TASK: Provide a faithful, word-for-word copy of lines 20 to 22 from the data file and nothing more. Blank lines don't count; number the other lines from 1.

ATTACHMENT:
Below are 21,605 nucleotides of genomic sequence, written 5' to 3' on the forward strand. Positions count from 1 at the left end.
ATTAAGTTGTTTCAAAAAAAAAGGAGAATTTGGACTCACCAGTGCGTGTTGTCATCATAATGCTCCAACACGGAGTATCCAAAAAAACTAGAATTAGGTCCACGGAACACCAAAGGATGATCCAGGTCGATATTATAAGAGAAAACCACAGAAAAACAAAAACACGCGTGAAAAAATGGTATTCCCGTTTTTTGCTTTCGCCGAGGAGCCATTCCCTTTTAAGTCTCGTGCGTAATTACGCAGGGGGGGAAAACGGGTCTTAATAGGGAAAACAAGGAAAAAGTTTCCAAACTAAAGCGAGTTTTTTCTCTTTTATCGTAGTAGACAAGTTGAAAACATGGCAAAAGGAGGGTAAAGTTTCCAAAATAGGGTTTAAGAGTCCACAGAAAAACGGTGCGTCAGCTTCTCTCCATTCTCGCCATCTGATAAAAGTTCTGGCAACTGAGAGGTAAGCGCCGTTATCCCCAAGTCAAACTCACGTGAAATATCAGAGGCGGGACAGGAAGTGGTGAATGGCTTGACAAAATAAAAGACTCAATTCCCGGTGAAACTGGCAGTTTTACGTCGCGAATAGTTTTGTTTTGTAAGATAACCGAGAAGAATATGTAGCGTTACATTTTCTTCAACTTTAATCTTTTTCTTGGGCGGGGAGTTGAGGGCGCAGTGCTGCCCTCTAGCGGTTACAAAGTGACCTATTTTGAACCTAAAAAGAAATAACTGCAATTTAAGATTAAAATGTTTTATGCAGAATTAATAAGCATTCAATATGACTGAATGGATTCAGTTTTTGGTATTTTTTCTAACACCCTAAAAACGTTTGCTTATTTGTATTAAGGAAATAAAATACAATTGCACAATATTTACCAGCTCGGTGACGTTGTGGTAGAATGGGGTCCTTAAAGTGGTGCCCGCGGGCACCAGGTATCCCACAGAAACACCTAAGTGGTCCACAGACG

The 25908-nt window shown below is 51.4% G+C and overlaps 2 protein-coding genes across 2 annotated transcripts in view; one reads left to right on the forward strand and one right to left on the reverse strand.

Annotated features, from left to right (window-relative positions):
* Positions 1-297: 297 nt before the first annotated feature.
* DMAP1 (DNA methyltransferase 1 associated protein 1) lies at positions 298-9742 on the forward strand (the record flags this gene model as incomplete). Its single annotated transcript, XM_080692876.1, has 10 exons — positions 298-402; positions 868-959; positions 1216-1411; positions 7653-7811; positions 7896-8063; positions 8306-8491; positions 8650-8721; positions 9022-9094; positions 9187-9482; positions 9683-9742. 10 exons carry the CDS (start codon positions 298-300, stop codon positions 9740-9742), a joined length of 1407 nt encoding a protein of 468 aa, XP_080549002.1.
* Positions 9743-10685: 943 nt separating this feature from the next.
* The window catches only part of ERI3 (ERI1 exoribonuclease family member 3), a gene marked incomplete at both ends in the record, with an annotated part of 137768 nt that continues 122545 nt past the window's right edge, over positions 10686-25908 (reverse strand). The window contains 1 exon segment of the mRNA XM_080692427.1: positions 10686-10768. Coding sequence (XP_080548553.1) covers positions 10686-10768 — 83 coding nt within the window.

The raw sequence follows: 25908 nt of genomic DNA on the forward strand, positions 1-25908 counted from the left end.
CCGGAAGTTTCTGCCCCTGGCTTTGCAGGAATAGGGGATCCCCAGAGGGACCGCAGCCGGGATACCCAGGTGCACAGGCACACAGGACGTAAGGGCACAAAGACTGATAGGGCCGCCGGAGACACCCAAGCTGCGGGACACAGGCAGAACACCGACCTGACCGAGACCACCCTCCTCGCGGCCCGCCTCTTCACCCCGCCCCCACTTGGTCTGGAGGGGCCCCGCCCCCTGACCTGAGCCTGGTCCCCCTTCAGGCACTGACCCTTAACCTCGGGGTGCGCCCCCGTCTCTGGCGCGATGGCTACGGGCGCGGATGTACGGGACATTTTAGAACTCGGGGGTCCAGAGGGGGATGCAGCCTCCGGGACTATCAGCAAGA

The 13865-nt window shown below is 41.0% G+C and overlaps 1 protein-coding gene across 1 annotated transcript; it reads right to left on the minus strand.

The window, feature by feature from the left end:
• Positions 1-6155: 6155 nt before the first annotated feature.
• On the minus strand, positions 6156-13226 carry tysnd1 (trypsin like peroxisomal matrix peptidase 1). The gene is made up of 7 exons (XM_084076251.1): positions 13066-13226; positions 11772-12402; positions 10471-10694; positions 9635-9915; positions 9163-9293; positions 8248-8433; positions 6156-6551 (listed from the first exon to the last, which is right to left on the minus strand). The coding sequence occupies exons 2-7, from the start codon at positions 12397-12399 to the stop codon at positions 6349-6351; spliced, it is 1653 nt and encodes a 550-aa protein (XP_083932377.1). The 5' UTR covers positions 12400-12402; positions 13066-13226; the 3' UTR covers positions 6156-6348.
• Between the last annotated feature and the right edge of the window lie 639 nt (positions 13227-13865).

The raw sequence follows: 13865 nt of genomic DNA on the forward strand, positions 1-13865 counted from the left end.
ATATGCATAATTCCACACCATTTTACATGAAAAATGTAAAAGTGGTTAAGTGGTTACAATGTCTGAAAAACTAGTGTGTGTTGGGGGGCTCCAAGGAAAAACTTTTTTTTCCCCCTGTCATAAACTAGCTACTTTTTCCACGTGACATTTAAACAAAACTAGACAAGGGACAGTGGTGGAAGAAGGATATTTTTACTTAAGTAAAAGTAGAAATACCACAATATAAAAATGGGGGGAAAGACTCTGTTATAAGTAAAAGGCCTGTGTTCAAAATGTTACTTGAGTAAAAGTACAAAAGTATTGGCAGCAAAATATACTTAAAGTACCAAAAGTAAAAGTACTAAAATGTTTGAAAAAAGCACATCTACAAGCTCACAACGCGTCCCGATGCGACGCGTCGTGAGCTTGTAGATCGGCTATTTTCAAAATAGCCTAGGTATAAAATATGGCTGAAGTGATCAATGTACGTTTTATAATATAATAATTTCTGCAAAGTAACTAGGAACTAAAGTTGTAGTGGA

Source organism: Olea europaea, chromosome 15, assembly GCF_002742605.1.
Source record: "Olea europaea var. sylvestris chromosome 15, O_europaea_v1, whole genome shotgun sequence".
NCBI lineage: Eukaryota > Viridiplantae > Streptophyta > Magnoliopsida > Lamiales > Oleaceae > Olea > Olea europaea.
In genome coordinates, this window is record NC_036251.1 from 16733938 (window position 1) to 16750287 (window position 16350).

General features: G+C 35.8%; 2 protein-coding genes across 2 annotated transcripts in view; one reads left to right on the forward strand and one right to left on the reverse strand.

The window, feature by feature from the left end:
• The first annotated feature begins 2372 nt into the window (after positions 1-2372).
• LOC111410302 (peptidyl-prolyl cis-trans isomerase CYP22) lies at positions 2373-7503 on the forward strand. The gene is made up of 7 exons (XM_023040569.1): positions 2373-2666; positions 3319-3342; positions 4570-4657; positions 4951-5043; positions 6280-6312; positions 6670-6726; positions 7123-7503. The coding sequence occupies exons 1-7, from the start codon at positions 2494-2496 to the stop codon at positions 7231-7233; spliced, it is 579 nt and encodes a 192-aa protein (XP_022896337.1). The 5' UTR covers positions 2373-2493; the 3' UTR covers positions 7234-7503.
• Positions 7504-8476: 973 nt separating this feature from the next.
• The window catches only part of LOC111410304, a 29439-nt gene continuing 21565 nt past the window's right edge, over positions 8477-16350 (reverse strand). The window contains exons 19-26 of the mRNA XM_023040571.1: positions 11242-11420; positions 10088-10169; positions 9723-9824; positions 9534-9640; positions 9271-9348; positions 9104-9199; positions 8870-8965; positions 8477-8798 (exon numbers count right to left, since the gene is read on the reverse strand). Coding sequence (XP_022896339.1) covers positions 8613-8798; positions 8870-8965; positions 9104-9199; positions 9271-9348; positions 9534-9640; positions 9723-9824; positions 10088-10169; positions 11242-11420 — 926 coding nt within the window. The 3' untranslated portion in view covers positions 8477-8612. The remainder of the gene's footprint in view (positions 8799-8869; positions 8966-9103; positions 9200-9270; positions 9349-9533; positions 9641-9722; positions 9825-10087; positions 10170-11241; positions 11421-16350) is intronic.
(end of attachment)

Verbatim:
NCBI lineage: Eukaryota > Viridiplantae > Streptophyta > Magnoliopsida > Lamiales > Oleaceae > Olea > Olea europaea.
In genome coordinates, this window is record NC_036251.1 from 16733938 (window position 1) to 16750287 (window position 16350).

General features: G+C 35.8%; 2 protein-coding genes across 2 annotated transcripts in view; one reads left to right on the forward strand and one right to left on the reverse strand.